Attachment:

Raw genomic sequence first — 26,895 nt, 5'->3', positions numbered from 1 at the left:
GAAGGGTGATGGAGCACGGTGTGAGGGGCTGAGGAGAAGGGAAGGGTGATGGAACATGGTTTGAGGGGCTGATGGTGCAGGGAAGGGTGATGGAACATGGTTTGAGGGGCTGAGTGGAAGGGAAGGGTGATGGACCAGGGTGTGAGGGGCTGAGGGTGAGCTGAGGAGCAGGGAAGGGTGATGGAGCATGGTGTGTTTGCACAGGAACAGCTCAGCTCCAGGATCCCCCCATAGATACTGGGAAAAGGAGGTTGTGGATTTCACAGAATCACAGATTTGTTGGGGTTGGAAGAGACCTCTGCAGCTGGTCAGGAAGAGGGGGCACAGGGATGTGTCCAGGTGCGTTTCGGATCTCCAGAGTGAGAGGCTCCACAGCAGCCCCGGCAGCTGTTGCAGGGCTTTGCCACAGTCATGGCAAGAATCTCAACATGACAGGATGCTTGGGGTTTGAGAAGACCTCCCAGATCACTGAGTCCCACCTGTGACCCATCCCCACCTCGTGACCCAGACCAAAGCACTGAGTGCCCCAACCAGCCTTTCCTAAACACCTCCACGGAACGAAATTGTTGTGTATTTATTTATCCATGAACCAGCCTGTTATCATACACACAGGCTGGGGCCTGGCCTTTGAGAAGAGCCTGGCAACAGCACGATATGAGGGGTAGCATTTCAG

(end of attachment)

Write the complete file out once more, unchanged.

Raw genomic sequence first — 26,895 nt, 5'->3', positions numbered from 1 at the left:
GAAGGGTGATGGAGCACGGTGTGAGGGGCTGAGGAGAAGGGAAGGGTGATGGAACATGGTTTGAGGGGCTGATGGTGCAGGGAAGGGTGATGGAACATGGTTTGAGGGGCTGAGTGGAAGGGAAGGGTGATGGACCAGGGTGTGAGGGGCTGAGGGTGAGCTGAGGAGCAGGGAAGGGTGATGGAGCATGGTGTGTTTGCACAGGAACAGCTCAGCTCCAGGATCCCCCCATAGATACTGGGAAAAGGAGGTTGTGGATTTCACAGAATCACAGATTTGTTGGGGTTGGAAGAGACCTCTGCAGCTGGTCAGGAAGAGGGGGCACAGGGATGTGTCCAGGTGCGTTTCGGATCTCCAGAGTGAGAGGCTCCACAGCAGCCCCGGCAGCTGTTGCAGGGCTTTGCCACAGTCATGGCAAGAATCTCAACATGACAGGATGCTTGGGGTTTGAGAAGACCTCCCAGATCACTGAGTCCCACCTGTGACCCATCCCCACCTCGTGACCCAGACCAAAGCACTGAGTGCCCCAACCAGCCTTTCCTAAACACCTCCACGGAACGAAATTGTTGTGTATTTATTTATCCATGAACCAGCCTGTTATCATACACACAGGCTGGGGCCTGGCCTTTGAGAAGAGCCTGGCAACAGCACGATATGAGGGGTAGCATTTCAG